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WASHINGTON – The Department of Defense is seriously looking at eliminating all of the the military’s remaining commissaries as a budget-cutting measure, but the action, to begin in 2015, would cut one of the basic benefits allotted to military families.

Since DOD efforts to shut down the 178 stores statewide and another 70 overseas require congressional approval, there promises to be stiff opposition among lawmakers who are reluctant to cut benefits for the military.

There also is concern that elimination of the commissary benefit for service personnel who already receive comparatively lower pay when compared with civilian counterparts could negatively affect recruitment for the all-voluntary military.

The proposal to cut all commissary benefits to the military stems from the congressionally mandated sequestration to trim $1 trillion in government spending over 10 years, fully half of which would come from the defense budget.

Commissaries already are closed every Wednesday as a result of sequestration, which went into effect last March.

While deliberations to prevent sequestration from going into effect were underway prior to March, Defense Commissary Agency head Joseph Jeu said several actions would have to be implemented to reduce spending to a level mandated by Congress.

The Defense Commissary Agency, or DeCA, oversees all functions of U.S. commissaries worldwide.  In consultation with the Joint Staff under the Office of the Chairman of the Joint Chiefs of Staff, the Pentagon’s office of the comptroller asked for a plan to eliminate the commissaries for the fiscal-year 2015 Defense budget proposal.

Despite criticism of putting commissaries on the chopping block, Defense Secretary Chuck Hagel has stated that “all cost-cutting efforts need to be on the table,” DoD spokeswoman Joy Crabaugh told the Air Force Times.

“At this time, no final decisions have been made on the fiscal 2015 budget submission,” Crabaugh said. “Therefore, it would be inappropriate to discuss any specific budget decisions.”

According to Tom Gordy of the Armed Forces Marketing Council, closing all or most of the U.S. commissaries would lead to higher prices and a degraded benefit in remaining stores.

The council represents some 330 manufacturers of products sold in commissaries.

In recent written testimony for the House Armed Services Committee, Gordy said the proposal to close U.S. stores “would eliminate the benefit for millions of families, breaking a commitment that has been made to every service member.”

Steve Rossetti of the American Logistics Association expressed concern that a proposal to close the commissaries could possibly come from within DOD.

Commissaries, he said, are “one of the most valued benefits” to military families. “For what this costs the department, they get a huge return” from the benefit and such other factors as jobs for military spouses.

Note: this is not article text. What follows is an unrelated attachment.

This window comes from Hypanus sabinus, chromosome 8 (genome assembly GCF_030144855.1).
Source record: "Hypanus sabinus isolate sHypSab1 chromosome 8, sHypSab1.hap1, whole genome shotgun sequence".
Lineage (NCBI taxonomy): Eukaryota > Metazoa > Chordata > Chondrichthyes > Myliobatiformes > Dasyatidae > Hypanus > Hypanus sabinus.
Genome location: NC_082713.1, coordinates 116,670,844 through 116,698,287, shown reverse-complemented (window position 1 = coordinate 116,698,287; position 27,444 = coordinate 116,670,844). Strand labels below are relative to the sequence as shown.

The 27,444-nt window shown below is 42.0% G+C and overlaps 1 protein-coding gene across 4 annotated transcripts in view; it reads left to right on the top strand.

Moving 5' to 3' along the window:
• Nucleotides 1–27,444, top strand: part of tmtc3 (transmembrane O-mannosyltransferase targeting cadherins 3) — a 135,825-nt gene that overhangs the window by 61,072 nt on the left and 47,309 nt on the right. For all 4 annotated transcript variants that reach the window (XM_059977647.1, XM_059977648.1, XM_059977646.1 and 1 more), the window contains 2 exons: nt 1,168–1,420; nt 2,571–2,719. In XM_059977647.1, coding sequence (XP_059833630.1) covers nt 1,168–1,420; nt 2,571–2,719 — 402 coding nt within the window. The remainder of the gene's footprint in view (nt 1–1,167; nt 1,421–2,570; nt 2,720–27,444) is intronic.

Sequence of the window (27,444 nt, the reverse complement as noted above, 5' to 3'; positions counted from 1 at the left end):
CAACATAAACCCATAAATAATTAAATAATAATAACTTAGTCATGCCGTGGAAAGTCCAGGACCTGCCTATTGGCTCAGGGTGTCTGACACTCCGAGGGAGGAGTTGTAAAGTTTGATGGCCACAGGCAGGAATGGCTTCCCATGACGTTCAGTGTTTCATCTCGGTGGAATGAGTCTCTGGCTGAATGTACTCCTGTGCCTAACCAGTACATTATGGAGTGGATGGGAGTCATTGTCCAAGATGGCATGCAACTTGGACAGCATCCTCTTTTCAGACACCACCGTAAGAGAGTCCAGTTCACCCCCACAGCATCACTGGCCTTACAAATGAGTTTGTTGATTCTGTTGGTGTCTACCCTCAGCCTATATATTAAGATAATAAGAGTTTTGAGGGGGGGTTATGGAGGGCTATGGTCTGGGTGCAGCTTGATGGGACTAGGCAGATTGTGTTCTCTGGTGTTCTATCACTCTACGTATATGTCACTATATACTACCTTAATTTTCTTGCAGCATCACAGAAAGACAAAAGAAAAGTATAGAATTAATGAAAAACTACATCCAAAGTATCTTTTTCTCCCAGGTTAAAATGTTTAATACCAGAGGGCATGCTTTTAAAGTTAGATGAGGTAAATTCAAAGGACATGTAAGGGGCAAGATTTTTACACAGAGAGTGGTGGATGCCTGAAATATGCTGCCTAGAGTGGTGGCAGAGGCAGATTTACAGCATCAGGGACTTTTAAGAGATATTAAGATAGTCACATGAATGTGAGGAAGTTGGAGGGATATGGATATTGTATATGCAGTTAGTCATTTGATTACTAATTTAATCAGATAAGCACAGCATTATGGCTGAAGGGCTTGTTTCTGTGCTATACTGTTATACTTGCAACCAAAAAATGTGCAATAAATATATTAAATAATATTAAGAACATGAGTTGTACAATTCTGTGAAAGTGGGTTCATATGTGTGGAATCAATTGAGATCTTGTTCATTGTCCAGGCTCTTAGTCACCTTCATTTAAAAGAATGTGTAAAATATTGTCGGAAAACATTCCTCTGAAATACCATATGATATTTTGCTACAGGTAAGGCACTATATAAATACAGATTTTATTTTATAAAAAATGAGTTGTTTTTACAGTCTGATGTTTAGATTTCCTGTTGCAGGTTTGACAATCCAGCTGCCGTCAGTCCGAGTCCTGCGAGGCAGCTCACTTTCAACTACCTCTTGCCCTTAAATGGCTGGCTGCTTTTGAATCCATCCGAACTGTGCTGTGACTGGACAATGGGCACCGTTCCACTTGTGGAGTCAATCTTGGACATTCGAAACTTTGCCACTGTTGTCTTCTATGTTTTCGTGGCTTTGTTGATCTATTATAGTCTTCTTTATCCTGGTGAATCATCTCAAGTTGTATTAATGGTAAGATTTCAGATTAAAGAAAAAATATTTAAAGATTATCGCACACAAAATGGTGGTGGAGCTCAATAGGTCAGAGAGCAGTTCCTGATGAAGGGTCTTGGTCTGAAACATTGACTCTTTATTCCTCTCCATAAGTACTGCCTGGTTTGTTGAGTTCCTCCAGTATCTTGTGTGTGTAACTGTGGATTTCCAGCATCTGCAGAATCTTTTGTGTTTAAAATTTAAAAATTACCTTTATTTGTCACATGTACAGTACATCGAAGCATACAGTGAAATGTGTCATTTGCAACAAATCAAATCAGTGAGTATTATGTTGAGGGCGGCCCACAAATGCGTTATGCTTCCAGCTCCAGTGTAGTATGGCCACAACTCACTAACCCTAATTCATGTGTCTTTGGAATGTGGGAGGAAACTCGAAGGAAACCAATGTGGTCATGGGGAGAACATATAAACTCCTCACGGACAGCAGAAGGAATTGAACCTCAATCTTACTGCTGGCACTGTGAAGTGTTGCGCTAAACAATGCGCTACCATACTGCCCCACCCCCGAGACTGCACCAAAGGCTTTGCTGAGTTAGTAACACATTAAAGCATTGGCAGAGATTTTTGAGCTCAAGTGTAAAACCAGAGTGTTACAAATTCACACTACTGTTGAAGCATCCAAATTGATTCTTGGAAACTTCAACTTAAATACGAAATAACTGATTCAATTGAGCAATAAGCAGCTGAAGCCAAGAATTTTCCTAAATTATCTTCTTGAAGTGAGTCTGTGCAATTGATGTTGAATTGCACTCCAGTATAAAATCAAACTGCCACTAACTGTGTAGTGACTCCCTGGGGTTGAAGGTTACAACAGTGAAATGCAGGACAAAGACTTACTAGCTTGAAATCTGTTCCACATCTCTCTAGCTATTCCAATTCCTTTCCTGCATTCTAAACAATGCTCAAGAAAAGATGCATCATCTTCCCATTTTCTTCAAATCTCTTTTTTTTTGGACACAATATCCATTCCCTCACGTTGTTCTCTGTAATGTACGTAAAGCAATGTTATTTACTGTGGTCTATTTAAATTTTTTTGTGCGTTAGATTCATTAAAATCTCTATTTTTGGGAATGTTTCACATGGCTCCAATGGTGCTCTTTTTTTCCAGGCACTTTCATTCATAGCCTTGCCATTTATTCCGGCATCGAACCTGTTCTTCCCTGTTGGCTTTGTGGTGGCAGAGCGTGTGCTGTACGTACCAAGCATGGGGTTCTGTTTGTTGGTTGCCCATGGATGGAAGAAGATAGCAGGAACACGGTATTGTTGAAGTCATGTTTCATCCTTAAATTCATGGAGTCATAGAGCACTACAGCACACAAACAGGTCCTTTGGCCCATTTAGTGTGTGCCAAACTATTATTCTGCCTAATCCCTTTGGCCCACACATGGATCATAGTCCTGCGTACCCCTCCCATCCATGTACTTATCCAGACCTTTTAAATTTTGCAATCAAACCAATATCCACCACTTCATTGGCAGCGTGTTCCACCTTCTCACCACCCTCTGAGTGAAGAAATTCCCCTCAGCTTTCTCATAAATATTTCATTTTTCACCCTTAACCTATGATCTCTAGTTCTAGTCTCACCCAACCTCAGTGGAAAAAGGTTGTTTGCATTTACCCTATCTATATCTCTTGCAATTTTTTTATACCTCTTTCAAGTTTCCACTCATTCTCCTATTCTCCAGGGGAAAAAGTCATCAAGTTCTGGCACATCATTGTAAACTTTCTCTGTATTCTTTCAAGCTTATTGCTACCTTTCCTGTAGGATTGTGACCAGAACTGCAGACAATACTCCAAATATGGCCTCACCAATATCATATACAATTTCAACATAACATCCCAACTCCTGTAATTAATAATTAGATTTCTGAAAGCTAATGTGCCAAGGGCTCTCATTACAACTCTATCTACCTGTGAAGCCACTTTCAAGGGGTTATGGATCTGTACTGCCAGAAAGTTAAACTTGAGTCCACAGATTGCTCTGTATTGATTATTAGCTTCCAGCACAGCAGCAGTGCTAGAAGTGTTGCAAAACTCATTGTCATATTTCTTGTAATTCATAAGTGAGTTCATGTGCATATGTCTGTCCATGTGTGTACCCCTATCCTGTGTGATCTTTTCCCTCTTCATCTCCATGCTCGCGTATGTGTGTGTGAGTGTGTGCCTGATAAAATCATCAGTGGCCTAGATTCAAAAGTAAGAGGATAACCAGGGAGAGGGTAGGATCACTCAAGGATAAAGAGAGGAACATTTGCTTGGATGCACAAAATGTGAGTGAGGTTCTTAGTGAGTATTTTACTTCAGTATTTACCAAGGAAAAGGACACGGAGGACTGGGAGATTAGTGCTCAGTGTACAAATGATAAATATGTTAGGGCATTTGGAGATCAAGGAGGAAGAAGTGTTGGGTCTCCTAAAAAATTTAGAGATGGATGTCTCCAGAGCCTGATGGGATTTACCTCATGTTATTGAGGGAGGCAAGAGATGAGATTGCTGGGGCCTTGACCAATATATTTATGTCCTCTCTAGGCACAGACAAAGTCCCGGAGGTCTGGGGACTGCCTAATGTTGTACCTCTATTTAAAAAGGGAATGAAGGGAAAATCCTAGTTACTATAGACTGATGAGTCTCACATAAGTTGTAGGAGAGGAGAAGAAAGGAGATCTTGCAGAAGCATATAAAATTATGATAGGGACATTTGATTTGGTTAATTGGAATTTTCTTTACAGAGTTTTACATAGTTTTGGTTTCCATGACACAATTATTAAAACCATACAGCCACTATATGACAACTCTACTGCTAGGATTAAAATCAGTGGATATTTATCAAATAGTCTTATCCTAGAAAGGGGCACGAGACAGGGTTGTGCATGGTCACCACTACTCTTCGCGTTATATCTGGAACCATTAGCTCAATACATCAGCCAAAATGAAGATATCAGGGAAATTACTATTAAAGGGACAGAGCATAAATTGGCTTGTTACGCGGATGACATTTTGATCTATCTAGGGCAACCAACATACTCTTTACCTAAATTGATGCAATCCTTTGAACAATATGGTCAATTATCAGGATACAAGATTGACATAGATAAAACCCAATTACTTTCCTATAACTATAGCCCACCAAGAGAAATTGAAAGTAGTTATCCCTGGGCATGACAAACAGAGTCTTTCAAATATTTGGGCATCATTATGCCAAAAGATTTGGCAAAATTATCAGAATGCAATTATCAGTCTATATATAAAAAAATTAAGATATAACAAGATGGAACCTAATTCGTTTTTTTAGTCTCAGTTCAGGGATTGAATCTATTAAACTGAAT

It is estimated that some 30 percent of DeCA employees are spouses.

According to Jeu, DeCA receives some $1.4 billion from the defense budget, adding that the budget has been reduced annually by $700 million over the past 20 years.

Officials with the American Federation of Government Employees, a union which represents civilian federal workers, says the existing furlough and potential elimination would cause major financial problems for its members.

In Hampton Roads, Va., a major area for the Navy and other services, more than 100,000 residents and their families in the area are eligible to shop at the region’s five commissaries where active-duty families and military retires can buy groceries and household goods tax-free.

As it now stands, commissary shoppers pay a five-percent surcharge on all purchases, which goes toward building construction and maintenance. The salaries of commissary workers come from the DeCA’s $1.4 billion budget.

Even with the five-percent surcharge, groceries sold at the commissaries still cost 30 percent less than at grocery stores in the civilian economy.

“The commissary continues to be one of the most valued non-pay compensation benefits our military members – past and present – and their families enjoy,” Jeu recently told Congress.

He said the commissary benefit is an “integral element” of the total compensation package in which the average military family of four saves as much as $4,500 a year in groceries.

Other economic measures being considered in lieu of closing down the commissaries include raising the commissary surcharge from five to 10 percent and raising prices by up to three percent.

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